The Legal Insider
In this issue:
How to Avoid Pool-Related Lawsuits
Swimming pool accidents are all too common during the summer. You may be surprised to find out that 1 of every 1,000 people die by accidental drowning. Additionally, slip and fall injuries are the most common amongst pool goers. Owners and operators of swimming pool facilities (public and private) have a duty to maintain the safety of the pool and surrounding premises.
Follow these steps to ensure your summer is hassle free:
- Don’t leave your pool unattended. In many states, there are regulatory laws that also force pool owners to erect a perimeter fence.
- Update your homeowner's insurance policy to cover lawsuits.
- Make sure the pool deck or surface surrounding is nonslip. There are a wide variety of reasonably priced products that can save you or your children from wiping out on that slick tile.
- Get CPR training. It’s cheap, prudent, and could save a life.
- Cover the pool when it’s not in use. Check out the variety of available pool covers. There are even cool “bubbletop” covers that warm the water!
- Regulate the chemicals carefully. You don’t want to end up with cancer from chlorine.
A pool can provide hours of exercise and entertainment for you, your friends and your family. Take the time and implement these few extra recommendations; it can save you from countless hours of litigation if something goes wrong.
3 Things You Didn’t Know About Filing Bankruptcy
Unless you’re a Bankruptcy lawyer or financial aficionado, you probably don’t notice when Bankruptcy laws change. Well, that’s where we come in.
If you’ve been thinking about filing for bankruptcy, these are vital pieces of information you don’t want to miss.
Provided below are 3 things that may help you decide whether bankruptcy is your best option:
- Chapter 7 Eligibility Restrictions—The first step in your pursuit of filing Chapter 7 Bankruptcy is the "means" test. It measures your “current monthly income” against the average income of a similarly sized household in your city or state. If you’re earning less then the median income you are allowed to file Chapter 7 Bankruptcy. Check out this Chapter 7 Bankruptcy means test iPhone App that does the work for you!
- Counseling Requirements—As a requirement of both Chapter 7 and Chapter 13 Bankruptcy, you must complete credit counseling with an agency approved by the United States Trustee’s Office.
- Bankruptcy Lawyers: A Hot Commodity—Since recent bankruptcy law requirements have complicated and elevated the workload, Bankruptcy Lawyers have to spend more time with each client’s case. Not only do the lawyers have to vouch for the accuracy of the information you’ve provided, they also have to file and respond to motions. The additional workload means you may have to pay a little more.
The Staggering Rates and Consequences of Theft
According to the U.S. Census, over 1/4th of U.S. citizens are involved in some type of property crime. The average loss as a result of those thefts (of only property) was $2,100. Those figures don’t include fraud (that’s you Madoff) or identity theft. Yes, you can read that again - the numbers are staggering.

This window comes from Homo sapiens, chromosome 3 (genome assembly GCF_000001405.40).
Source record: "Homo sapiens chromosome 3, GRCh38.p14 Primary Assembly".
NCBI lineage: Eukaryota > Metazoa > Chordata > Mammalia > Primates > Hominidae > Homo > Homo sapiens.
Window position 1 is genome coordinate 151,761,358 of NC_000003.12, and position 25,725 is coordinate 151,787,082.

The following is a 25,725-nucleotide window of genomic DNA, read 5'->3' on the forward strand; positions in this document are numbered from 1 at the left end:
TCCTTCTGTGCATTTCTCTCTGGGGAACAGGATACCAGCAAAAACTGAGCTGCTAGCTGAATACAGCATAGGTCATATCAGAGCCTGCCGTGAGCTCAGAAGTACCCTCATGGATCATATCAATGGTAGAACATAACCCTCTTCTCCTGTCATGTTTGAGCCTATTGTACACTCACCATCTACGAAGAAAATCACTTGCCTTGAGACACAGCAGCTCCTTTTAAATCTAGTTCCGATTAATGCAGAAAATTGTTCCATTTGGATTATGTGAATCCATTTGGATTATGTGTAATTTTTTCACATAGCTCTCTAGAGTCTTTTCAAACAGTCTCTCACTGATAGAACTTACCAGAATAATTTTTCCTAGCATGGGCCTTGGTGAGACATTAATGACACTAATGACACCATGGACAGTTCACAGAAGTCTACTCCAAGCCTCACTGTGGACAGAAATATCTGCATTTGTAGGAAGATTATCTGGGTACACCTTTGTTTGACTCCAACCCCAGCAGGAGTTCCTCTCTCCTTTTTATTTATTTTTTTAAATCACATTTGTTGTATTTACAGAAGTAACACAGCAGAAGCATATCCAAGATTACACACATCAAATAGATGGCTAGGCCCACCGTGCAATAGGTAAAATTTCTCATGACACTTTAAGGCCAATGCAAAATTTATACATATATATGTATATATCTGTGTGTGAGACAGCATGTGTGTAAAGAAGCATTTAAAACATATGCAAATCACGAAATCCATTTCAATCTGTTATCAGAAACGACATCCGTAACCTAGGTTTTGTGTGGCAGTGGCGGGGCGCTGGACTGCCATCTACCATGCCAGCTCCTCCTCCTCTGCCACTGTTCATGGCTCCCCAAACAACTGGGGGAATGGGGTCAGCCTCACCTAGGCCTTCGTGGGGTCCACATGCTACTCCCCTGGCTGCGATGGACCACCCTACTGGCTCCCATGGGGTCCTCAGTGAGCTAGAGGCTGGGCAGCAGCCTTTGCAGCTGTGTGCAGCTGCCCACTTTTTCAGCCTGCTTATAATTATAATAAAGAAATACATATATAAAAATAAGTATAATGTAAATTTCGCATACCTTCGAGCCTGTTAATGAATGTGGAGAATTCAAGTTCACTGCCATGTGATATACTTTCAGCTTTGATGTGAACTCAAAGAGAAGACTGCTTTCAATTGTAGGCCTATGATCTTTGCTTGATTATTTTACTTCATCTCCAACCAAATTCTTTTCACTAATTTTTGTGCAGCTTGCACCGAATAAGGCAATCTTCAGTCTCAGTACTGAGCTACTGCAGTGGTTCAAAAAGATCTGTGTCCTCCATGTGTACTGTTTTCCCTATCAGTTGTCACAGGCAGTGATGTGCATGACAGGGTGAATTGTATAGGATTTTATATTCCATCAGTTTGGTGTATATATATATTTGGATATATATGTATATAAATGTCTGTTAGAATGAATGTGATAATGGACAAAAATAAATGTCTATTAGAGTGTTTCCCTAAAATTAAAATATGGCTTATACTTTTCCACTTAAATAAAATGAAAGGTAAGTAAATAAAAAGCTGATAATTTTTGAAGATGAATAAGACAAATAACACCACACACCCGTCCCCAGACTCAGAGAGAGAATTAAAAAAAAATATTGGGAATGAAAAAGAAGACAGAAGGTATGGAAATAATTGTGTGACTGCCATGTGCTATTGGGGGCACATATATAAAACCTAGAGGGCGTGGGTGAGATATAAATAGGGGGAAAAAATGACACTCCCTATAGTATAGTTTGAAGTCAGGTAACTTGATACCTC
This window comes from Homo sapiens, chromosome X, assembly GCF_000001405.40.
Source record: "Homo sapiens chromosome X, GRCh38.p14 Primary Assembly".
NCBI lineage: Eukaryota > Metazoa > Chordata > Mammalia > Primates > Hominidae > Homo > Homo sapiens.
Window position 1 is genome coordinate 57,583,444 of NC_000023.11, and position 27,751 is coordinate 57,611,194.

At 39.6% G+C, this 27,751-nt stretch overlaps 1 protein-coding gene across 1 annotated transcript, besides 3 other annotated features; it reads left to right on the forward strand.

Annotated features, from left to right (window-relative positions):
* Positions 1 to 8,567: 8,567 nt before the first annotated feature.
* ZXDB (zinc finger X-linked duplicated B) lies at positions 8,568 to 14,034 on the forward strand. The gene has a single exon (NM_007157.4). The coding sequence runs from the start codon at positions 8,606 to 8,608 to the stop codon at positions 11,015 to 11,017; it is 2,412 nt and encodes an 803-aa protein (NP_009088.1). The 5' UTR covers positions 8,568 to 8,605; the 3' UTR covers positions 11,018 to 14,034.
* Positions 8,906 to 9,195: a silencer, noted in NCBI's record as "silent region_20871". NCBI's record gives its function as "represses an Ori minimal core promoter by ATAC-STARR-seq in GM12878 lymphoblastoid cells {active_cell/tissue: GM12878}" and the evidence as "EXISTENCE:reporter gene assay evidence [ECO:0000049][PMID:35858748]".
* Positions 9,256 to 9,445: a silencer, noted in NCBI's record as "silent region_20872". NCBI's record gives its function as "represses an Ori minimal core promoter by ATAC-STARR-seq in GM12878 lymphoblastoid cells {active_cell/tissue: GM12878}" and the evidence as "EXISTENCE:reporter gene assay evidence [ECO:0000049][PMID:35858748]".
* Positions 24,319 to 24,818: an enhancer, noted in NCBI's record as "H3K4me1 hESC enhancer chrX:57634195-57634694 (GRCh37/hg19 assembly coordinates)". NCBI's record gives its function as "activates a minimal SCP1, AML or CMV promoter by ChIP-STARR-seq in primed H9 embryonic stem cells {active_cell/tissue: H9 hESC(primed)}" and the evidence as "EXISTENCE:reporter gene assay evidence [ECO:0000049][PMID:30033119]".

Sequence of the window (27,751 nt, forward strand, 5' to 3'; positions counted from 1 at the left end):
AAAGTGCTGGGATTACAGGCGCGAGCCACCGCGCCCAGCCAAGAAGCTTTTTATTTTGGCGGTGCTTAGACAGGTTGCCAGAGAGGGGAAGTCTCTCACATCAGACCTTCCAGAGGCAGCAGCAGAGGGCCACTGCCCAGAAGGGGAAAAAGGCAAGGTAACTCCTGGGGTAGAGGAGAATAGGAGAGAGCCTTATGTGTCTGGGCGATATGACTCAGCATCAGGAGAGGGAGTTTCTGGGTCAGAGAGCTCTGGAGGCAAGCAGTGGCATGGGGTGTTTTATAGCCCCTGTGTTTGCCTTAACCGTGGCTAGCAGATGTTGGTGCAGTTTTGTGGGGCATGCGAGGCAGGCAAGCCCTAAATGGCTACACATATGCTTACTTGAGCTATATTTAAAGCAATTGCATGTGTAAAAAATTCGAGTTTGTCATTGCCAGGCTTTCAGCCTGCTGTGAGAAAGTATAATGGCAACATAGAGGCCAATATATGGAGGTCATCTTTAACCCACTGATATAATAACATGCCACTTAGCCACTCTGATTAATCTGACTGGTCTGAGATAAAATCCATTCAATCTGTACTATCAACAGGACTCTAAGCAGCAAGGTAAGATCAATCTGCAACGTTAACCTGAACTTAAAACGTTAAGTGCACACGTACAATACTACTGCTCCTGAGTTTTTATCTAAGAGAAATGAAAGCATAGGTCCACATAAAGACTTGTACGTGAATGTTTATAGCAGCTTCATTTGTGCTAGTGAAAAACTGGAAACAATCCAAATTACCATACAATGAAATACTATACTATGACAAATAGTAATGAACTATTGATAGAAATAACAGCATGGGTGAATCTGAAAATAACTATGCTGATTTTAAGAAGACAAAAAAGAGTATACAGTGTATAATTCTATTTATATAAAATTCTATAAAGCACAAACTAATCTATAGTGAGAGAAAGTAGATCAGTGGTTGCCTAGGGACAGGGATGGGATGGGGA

In most cases, your automobile or homeowner’s insurance will cover losses from theft. However, you may be eligible for additional compensation directly from the thief if they are able to pay. Being accused of a crime like theft or fraud is a messy predicament.
High School kids are most prone to these lapses in judgment. Many people have slipped up at some point and if you got caught, know the justice system does not take these offenses lightly.
Theft is the same thing as larceny: taking another person’s property with the specific intent to permanently deprive them of possession. In non-legal speak, it means you’re keeping or taking things that aren’t yours.
Theft is a serious offense that can force you to pay fines, serve jail time or community service, and in some cases can even deprive you of a chance to vote. A local lawyer who specializes in Criminal cases can help negotiate the charges. Don’t allow one lapse in judgment to determine how you will live the rest of your life. Get working on your case today.
Getting Even with Identity Thieves
Let’s be frank - there are a lot of stupid people online. At times it seems like they outnumber everyone else.
So you’re probably not surprised to find out that identity theft rates are through the roof. Identity theft doesn’t only happen to people posting their social security numbers on Facebook. It also happens to your grandparents via telephone or through the mail.
When your identity is stolen it can feel overwhelming. Having to sort out fraudulent charges, credit downgrades, and in many cases dealing with law enforcement can be stressful and time-consuming. However, almost every U.S. State allows victims to file a lawsuit for damages.
Identity theft lawsuits are very broad as a result of the complex situation of dealing with numerous people and organizations. Negligence, fraudulent misrepresentation, emotional distress, defamation, appropriation of name or likeness, and invasion of privacy are all common theories behind identity theft liability cases.
Employers, financial institutions, and certain government bodies can also be liable for an identity theft. The information must have come from somewhere, right? Additionally, many bank contracts for checking and savings accounts outline the responsibilities in the event of fraudulent charges. These institutions also have a duty to keep your personal information safe.
The complex nature of identity theft cases means you are almost certainly going to need the assistance of a lawyer. Make sure you pick one who has experience dealing with these types of cases.